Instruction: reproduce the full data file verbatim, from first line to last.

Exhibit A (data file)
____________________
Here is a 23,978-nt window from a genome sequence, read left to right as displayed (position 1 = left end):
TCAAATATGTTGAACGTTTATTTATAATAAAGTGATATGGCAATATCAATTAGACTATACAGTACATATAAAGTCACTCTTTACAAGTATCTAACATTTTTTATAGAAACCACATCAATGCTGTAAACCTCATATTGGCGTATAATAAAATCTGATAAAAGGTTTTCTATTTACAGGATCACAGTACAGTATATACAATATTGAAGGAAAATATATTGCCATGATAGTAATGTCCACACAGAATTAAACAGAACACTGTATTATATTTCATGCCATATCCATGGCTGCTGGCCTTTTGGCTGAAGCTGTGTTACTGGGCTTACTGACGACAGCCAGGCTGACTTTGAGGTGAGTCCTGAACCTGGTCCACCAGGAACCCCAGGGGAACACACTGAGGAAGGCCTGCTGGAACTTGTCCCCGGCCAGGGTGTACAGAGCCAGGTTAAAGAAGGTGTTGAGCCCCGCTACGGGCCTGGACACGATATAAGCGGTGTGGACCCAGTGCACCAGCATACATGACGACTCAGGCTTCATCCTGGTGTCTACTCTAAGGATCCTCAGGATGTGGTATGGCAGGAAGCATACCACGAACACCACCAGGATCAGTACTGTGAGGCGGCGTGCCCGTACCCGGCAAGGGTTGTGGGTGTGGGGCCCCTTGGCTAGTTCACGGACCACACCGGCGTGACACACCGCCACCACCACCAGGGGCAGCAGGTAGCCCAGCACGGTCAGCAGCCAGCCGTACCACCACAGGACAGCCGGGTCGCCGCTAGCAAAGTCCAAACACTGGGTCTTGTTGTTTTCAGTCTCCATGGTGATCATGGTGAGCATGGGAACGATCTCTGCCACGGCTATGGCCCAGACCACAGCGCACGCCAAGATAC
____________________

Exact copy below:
Here is a 23,978-nt window from a genome sequence, read left to right as displayed (position 1 = left end):
TCAAATATGTTGAACGTTTATTTATAATAAAGTGATATGGCAATATCAATTAGACTATACAGTACATATAAAGTCACTCTTTACAAGTATCTAACATTTTTTATAGAAACCACATCAATGCTGTAAACCTCATATTGGCGTATAATAAAATCTGATAAAAGGTTTTCTATTTACAGGATCACAGTACAGTATATACAATATTGAAGGAAAATATATTGCCATGATAGTAATGTCCACACAGAATTAAACAGAACACTGTATTATATTTCATGCCATATCCATGGCTGCTGGCCTTTTGGCTGAAGCTGTGTTACTGGGCTTACTGACGACAGCCAGGCTGACTTTGAGGTGAGTCCTGAACCTGGTCCACCAGGAACCCCAGGGGAACACACTGAGGAAGGCCTGCTGGAACTTGTCCCCGGCCAGGGTGTACAGAGCCAGGTTAAAGAAGGTGTTGAGCCCCGCTACGGGCCTGGACACGATATAAGCGGTGTGGACCCAGTGCACCAGCATACATGACGACTCAGGCTTCATCCTGGTGTCTACTCTAAGGATCCTCAGGATGTGGTATGGCAGGAAGCATACCACGAACACCACCAGGATCAGTACTGTGAGGCGGCGTGCCCGTACCCGGCAAGGGTTGTGGGTGTGGGGCCCCTTGGCTAGTTCACGGACCACACCGGCGTGACACACCGCCACCACCACCAGGGGCAGCAGGTAGCCCAGCACGGTCAGCAGCCAGCCGTACCACCACAGGACAGCCGGGTCGCCGCTAGCAAAGTCCAAACACTGGGTCTTGTTGTTTTCAGTCTCCATGGTGATCATGGTGAGCATGGGAACGATCTCTGCCACGGCTATGGCCCAGACCACAGCGCACGCCAAGATAC